Money, Banking, and Financial Markets

Understand the principles, understand the future

Helicopter money is not monetary policy. It is a fiscal policy carried out with the cooperation of the central bank. That is, if the Fed were to drop $100 bills out of helicopters, it would be doing the Treasury’s bidding.

We are wary of joining the cacophony of commentators on helicopter money, but our sense is that the discussion could use a bit of structure...

Capital—the excess of assets over liabilities—determines solvency, so policymakers are used to thinking of it as a tool for keeping banks and the banking system safe. House Financial Services Chair Hensarling’s proposal to allow banks to opt for a simple capital standard that would substitute for other regulatory oversight is just the most recent example.

But bank capital also is a critical factor in the transmission of monetary policy. When central banks ease, their actions are intended to encourage banks to lend and firms to borrow.  And, to put it simply: healthy banks lend to healthy firms, while weak banks lend to weak firms (if at all)....

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Further commentary, click here.

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... the site where you can learn about finance and economics. We provide commentary on events in the news and on questions of more lasting interest. Because the financial system is constantly evolving, our analysis is informed by a set of core principles: understand the principles, understand the future. The opening excerpts of our two most recent posts appear above. For prior posts, click on the Commentary link to the left, or on the month-by-month Archives to the right. Alternatively, if you are interested in a specific topic, use the tags.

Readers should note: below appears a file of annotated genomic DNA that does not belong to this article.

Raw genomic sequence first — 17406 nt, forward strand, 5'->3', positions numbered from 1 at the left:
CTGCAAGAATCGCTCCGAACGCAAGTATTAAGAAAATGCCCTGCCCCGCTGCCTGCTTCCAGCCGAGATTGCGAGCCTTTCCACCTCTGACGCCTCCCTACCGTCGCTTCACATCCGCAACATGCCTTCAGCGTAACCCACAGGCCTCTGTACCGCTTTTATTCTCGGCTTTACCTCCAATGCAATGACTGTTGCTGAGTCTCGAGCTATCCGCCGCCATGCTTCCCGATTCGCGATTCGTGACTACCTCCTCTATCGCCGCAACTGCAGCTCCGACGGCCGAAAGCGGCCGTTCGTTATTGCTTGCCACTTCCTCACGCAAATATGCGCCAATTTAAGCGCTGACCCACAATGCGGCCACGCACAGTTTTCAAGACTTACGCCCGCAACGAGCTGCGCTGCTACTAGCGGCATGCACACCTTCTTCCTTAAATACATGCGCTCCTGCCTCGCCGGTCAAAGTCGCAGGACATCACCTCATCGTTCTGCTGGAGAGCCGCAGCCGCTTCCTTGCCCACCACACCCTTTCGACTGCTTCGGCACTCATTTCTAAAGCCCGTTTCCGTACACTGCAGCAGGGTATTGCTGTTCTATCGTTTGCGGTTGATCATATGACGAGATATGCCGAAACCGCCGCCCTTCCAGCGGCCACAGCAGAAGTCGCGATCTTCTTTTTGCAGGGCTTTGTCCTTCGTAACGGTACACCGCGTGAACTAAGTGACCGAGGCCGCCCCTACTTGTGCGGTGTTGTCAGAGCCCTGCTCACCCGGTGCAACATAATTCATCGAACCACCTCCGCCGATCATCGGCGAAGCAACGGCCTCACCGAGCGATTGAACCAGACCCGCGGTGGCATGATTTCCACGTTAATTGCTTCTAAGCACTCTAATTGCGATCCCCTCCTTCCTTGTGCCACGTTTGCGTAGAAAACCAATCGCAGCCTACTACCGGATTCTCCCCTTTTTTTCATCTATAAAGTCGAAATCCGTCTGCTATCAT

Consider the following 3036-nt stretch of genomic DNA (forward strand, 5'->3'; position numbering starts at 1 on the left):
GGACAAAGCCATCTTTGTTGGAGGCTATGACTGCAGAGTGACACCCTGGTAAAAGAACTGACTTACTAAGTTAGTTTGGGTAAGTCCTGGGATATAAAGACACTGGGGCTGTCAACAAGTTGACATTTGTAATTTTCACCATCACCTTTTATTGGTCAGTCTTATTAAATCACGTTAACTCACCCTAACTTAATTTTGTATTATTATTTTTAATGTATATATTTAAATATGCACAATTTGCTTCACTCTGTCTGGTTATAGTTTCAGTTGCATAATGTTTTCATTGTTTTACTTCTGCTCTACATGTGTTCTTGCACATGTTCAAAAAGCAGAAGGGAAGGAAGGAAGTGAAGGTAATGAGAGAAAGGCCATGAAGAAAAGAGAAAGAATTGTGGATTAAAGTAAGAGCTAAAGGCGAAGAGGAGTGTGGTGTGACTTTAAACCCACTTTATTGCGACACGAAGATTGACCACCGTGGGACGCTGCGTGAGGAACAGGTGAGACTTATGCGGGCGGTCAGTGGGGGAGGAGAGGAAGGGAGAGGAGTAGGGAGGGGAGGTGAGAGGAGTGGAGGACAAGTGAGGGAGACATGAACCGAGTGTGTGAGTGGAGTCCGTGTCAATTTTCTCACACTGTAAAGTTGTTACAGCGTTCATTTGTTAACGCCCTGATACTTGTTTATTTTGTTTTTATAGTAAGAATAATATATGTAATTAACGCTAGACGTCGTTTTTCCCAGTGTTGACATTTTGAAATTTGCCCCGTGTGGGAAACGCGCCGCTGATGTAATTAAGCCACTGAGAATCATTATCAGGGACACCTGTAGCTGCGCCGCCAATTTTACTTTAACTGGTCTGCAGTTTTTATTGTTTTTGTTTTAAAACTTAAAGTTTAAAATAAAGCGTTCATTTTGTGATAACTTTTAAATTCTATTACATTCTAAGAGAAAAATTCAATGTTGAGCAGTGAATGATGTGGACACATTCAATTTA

The site also provides material related to our textbook, Money, Banking and Financial Markets, 4th edition, 2014. The Five Core Principles on which the book is based are highlighted here. In addition, Cecchetti and Schoenholtz 4e systematically integrates the use of economic and financial data from FRED, the online database provided by the Federal Reserve Bank of St. Louis. Click on FRED Lessons on the left to access help on how to use this incredible resource.

Steve Cecchetti and Kim Schoenholtz


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